disposed of at the March 24 hearing. Thus, this case does not
present a situation in which plaintiffs were subjected to
multiple prosecutions or lawsuits. Compare Krahm v. Graham,
461 F.2d 703, 705-07 (9th Cir. 1972) (bad faith found when city
officials filed over 100 cases against plaintiffs despite
acquittals in first 11 cases), with Collins v. County of
Kendall, Ill., 807 F.2d 95, 99 (7th Cir. 1986) (no bad faith
where county officials filed over thirty lawsuits over two year
period), and Phelps, 59 F.3d at 1066 ("multiple prosecutions
may not be overly burdensome if the prosecutions are, or are
likely to be, consolidated into a single trial.").
Plaintiffs' claim for equitable relief seeks an amendment to
the City's Building Code, prohibiting defendant Cimino from
advising the Board of Standards and Appeals. Plaintiffs contend
that Cimino's role as advisor to the Board "commingle[s] the
judicial and prosecutorial functions." Pl's Br. in Opp. to Mot.
to Dismiss at p. 3. The City Building Code provides, in relevant
part, that: "The code official of both the Building Code and the
Fire Prevention Code or a designated member of their staff shall
act in the capacity of non-voting technical advisors to the
[B]oard [of Standards and Appeals]." Pittsburgh Building Code §
121.2.5 (Ex. to Defs.' Mot. to Dismiss and Mem. in Supp.). We
cannot conclude that, because a city official serves as a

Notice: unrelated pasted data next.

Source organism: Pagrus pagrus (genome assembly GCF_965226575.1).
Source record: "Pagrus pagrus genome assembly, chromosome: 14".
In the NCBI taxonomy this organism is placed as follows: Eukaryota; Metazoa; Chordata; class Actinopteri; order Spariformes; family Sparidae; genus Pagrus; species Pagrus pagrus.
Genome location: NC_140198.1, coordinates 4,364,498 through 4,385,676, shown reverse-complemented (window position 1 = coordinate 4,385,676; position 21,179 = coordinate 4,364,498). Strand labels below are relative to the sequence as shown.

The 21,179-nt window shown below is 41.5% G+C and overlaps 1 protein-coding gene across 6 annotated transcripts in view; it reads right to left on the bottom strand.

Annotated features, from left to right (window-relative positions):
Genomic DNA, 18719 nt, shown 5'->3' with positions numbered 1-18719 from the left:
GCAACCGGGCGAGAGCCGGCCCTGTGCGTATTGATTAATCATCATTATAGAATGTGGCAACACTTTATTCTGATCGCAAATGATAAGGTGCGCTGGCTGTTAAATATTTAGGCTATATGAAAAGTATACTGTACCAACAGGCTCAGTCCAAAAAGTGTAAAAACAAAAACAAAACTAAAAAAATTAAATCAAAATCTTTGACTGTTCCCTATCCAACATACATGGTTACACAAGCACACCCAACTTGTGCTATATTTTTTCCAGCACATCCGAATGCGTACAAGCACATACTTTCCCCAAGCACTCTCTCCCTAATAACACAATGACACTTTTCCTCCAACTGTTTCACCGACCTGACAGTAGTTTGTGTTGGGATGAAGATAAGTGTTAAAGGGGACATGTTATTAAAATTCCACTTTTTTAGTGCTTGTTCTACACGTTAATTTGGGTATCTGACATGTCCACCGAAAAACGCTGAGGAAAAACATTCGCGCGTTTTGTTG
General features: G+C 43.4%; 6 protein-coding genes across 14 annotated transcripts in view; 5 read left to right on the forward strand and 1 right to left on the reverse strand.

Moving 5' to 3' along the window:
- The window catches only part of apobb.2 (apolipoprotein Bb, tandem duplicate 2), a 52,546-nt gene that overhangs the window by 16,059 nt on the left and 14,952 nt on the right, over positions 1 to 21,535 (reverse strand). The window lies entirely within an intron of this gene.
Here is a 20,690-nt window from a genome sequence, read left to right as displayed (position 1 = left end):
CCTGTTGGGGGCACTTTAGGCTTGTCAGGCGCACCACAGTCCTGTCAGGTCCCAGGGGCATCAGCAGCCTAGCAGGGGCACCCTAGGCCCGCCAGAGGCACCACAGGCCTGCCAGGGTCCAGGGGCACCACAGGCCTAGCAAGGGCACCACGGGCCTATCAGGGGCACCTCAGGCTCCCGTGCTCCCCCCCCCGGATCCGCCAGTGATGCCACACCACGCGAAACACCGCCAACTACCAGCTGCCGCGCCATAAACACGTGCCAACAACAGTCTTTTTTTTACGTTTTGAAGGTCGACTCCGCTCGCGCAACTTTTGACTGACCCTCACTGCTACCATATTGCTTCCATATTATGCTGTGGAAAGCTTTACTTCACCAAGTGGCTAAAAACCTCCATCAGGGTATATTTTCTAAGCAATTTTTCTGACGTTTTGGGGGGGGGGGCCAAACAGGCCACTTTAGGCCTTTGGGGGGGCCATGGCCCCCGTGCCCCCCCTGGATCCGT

non-voting advisor to the Board, this code provision constitutes
an impermissible encroachment on the judicial function of the
board or that it violates separation of
powers' principles.*fn2 See, e.g., Mistretta v. United States,
488 U.S. 361, 409-11, 109 S.Ct. 647, 102 L.Ed.2d 714 (1989)
(President's power to appoint and remove members of the
Sentencing Commission is neither an unconstitutional usurpation
of judicial power nor does it "afford [the President] influence
over the functions of the Judicial Branch"); Young v.
Commonwealth of Pa. Bd. of Probation and Parole, 487 Pa. 428,
409 A.2d 843, 848 (Pa. 1979) (Parole Board's power to deny credit
for time served on parole does not unconstitutionally infringe
the power of the judicial branch to impose sentence).
Nor can we conclude that this provision compromises the
impartiality of the board as to warrant federal intervention.
Cf. Kugler, 421 U.S. at 126 n. 6, 95 S.Ct. 1524 (no bad faith
where plaintiff alleged that certain members of the New Jersey
Supreme Court and the Deputy Attorney General improperly coerced
his grand jury testimony). Whether the Building Code is